Real Estate

6 Tenant Rights That Every Montreal Renter Should Know About

Quebec's 'Moving Day' is less than a month away.
6 Tenant Rights That Every Montreal Renter Should Know About

The months leading up to Quebec's July 1 "Moving Day" are a popular time for apartment lease renewals in Montreal. That's why it's all the more important to be aware of your rights as a tenant right now. 

To make matters more complicated, a statement from the City of Montreal says that the number of available units has decreased significantly over the years with the vacancy rate in Montreal slightly above 3%, compared to 1.6% last year.

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"We are currently faced with a situation where the housing that is reappearing on the market does not match the ability to pay of the majority of renters," said Robert Beaudry, the city's executive committee member responsible for housing and real estate strategy.

"That is why we recommend that Montreal tenants renew their leases, if possible. If not, before terminating their lease, they should make sure they have signed a new one."

Here's a breakdown of some of your rights for renting in Montreal.

You can refuse a rent increase

  • If you've received a notice for a rent increase, you have one month to respond in writing.

  • If you refuse the increase, your landlord can either try to negotiate with you or ask the Tribunal administratif du logement to determine the rent. In that case, your rent will stay the same until the Tribunal makes its decision, and you have the right to remain in your home.

  • Whatever your situation, make sure to keep dated and signed proof of all your communications with your landlord. You are not obligated to accept a rent increase if it seems excessive.

Your landlord will have to prove that their repossession respects the rules

  • If you've received a notice of repossession, the City of Montreal says it's possible your landlord wants to occupy the property or have it occupied by a member of their immediate family.

  • You are under no obligation to accept. If you refuse to leave your home, your landlord can appeal your decision to the Tribunal administratif du logement, but they will have to prove that the repossession respects the rules.

  • If you lose your case, you can still be entitled to compensation and accommodation.

If you get evicted, you're entitled to compensation equivalent to three months’ rent and moving costs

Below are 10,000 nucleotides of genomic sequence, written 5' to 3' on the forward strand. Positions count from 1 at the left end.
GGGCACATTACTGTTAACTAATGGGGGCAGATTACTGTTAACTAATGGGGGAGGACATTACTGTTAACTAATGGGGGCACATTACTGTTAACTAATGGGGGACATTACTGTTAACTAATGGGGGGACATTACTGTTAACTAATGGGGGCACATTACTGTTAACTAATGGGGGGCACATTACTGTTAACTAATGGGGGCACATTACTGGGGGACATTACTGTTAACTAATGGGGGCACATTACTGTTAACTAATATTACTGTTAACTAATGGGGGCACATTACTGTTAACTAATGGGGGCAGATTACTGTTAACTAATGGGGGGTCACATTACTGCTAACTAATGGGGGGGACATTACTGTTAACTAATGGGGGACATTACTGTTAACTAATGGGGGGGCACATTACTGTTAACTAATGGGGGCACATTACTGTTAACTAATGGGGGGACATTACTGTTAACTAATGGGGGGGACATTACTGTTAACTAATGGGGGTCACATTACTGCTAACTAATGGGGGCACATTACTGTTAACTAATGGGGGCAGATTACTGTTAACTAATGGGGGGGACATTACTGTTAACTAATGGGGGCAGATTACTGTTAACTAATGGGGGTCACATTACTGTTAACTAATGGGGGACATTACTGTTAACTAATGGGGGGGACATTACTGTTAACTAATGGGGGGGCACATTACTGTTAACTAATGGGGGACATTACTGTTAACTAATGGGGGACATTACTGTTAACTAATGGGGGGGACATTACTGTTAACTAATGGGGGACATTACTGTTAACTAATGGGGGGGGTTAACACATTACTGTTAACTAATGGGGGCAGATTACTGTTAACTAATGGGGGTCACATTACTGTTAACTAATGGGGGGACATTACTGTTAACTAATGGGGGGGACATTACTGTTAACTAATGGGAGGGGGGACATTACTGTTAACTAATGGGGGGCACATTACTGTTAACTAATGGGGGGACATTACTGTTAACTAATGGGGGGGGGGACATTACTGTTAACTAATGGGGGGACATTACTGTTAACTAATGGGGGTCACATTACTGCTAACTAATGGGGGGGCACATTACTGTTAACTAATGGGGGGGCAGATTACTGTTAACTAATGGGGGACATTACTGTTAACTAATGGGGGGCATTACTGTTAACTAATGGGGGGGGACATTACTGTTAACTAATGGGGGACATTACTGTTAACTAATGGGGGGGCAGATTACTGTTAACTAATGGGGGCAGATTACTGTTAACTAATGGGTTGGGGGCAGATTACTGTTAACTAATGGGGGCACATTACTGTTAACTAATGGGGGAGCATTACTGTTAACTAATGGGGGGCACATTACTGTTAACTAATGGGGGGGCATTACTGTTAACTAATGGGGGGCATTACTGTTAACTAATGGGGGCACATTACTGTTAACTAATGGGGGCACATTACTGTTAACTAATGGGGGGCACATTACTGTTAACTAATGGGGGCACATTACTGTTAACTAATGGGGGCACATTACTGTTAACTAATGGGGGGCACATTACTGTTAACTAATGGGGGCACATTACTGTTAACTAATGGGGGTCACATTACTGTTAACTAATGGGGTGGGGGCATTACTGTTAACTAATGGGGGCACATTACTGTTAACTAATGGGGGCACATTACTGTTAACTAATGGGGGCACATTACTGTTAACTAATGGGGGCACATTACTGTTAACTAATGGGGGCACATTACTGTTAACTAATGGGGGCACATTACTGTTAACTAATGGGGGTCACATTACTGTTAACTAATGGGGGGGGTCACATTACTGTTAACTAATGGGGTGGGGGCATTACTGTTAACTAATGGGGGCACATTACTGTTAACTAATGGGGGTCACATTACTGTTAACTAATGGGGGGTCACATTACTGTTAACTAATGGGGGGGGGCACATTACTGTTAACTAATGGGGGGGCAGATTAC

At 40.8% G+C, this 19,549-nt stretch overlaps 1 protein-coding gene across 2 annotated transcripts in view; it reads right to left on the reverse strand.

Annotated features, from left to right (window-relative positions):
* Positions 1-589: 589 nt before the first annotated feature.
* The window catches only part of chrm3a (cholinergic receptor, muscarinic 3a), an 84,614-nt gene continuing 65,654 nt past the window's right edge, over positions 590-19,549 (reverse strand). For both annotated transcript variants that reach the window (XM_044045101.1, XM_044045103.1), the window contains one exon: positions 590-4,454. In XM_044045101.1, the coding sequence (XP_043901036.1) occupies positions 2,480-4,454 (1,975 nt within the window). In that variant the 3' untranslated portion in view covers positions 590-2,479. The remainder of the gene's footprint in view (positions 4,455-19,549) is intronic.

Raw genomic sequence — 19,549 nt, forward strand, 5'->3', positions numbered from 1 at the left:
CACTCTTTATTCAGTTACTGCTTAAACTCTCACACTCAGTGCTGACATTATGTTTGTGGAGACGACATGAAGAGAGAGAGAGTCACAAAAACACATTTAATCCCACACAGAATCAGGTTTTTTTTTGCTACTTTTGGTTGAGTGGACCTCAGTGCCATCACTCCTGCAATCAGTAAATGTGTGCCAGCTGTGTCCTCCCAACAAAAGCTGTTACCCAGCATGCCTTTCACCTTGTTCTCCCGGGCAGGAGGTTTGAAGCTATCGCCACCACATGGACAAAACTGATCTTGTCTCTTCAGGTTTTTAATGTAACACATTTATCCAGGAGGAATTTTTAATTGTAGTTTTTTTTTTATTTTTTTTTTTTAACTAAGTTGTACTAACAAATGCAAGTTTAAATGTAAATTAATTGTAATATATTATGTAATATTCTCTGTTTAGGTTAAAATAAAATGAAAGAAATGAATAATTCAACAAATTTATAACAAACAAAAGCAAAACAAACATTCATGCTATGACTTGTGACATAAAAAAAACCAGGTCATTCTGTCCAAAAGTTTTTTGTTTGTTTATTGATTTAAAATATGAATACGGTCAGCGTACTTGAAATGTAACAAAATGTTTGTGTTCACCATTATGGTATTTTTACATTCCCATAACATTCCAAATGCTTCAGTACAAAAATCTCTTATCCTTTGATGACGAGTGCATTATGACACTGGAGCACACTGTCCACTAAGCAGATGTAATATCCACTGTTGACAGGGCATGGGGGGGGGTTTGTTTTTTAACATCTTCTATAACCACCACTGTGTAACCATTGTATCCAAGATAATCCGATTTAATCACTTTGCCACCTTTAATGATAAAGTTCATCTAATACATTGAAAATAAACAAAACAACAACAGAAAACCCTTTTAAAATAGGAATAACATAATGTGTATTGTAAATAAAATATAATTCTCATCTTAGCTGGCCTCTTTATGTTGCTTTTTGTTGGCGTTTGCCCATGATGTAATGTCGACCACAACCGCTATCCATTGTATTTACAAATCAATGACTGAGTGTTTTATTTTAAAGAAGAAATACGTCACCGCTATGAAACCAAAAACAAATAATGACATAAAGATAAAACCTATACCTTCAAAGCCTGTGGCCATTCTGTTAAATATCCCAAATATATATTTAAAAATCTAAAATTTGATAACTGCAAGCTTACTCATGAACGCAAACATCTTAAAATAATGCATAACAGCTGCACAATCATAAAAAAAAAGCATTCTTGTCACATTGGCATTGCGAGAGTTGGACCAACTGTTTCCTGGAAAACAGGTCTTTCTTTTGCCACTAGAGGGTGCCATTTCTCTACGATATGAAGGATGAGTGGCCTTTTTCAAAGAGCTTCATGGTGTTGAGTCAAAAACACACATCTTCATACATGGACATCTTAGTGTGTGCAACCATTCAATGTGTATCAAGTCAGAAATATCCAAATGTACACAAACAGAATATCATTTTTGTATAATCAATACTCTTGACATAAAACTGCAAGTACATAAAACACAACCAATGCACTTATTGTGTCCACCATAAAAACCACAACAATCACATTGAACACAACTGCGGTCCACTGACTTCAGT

• If you've received a notice for eviction or to subdivide, enlarge or change your dwelling, you can contest the justification for the eviction.

  • To do so, you have to file an application directly with the Tribunal administratif du logement in the month following the notice you received.

  • If the Tribunal decides that the eviction is justified, you are entitled to three months’ rent and reasonable moving costs.

You have a right to return to your home after an evacuation for major work or repairs

  • If your landlord asks you to temporarily leave your home to carry out work for more than one week, a notice must be sent to you at least three months prior to the work being done.

  • If you are asked to vacate the premises for less than a week, a notice must be sent 10 days before.

  • Regardless of how long you're being asked to evacuate, you are entitled to compensation. Once the work is completed, you have the right to return to your home in good condition and under the same conditions.

You can't be refused as a tenant for any reason other than the inability to pay rent 

  • The only reason a landlord can refuse to rent a dwelling is if a potential tenant is deemed unable to pay the rent, and the landlord must be able to prove it.

  • If you're being refused a lease because of your social status, because you have children, or for any other discriminatory reason, you can file a complaint with the Commission des droits de la personne et de la jeunesse.

  • However, provincial housing laws indicate that "the occupants of a dwelling shall be of such a number as to allow each of them to live in normal conditions of comfort and sanitation" — so depending on how many renters you are and the space of the dwelling, you could be denied a lease.

The city has the authority to intervene if your landlord doesn't resolve a sanitary issue

  • If you're having sanitation issues with your home, such as vermin, bedbugs or mould, ask your landlord to address the issue immediately.

  • If the situation isn't resolved within a reasonable timeframe, the city advises you to call your borough at 311, and has the authority to intervene to ensure decent living conditions.